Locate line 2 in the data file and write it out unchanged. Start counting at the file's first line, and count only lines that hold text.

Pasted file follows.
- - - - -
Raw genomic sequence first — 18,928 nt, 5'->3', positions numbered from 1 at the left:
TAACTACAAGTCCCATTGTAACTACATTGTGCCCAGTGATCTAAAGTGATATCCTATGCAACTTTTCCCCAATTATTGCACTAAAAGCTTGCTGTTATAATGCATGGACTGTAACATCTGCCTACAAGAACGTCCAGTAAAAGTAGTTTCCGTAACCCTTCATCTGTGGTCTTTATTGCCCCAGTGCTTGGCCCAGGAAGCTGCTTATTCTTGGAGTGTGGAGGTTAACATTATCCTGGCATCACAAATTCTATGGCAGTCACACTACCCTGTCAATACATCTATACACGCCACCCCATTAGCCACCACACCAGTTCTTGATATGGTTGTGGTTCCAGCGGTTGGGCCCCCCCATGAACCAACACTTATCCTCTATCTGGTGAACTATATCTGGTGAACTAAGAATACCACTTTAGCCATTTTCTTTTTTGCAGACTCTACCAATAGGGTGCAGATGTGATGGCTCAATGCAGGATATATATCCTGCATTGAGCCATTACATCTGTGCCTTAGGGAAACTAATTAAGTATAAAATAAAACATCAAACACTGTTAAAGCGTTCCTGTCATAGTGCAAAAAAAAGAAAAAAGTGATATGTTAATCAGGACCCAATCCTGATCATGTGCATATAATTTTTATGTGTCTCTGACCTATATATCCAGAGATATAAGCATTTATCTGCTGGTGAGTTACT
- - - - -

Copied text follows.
TAACTACAAGTCCCATTGTAACTACATTGTGCCCAGTGATCTAAAGTGATATCCTATGCAACTTTTCCCCAATTATTGCACTAAAAGCTTGCTGTTATAATGCATGGACTGTAACATCTGCCTACAAGAACGTCCAGTAAAAGTAGTTTCCGTAACCCTTCATCTGTGGTCTTTATTGCCCCAGTGCTTGGCCCAGGAAGCTGCTTATTCTTGGAGTGTGGAGGTTAACATTATCCTGGCATCACAAATTCTATGGCAGTCACACTACCCTGTCAATACATCTATACACGCCACCCCATTAGCCACCACACCAGTTCTTGATATGGTTGTGGTTCCAGCGGTTGGGCCCCCCCATGAACCAACACTTATCCTCTATCTGGTGAACTATATCTGGTGAACTAAGAATACCACTTTAGCCATTTTCTTTTTTGCAGACTCTACCAATAGGGTGCAGATGTGATGGCTCAATGCAGGATATATATCCTGCATTGAGCCATTACATCTGTGCCTTAGGGAAACTAATTAAGTATAAAATAAAACATCAAACACTGTTAAAGCGTTCCTGTCATAGTGCAAAAAAAAGAAAAAAGTGATATGTTAATCAGGACCCAATCCTGATCATGTGCATATAATTTTTATGTGTCTCTGACCTATATATCCAGAGATATAAGCATTTATCTGCTGGTGAGTTACT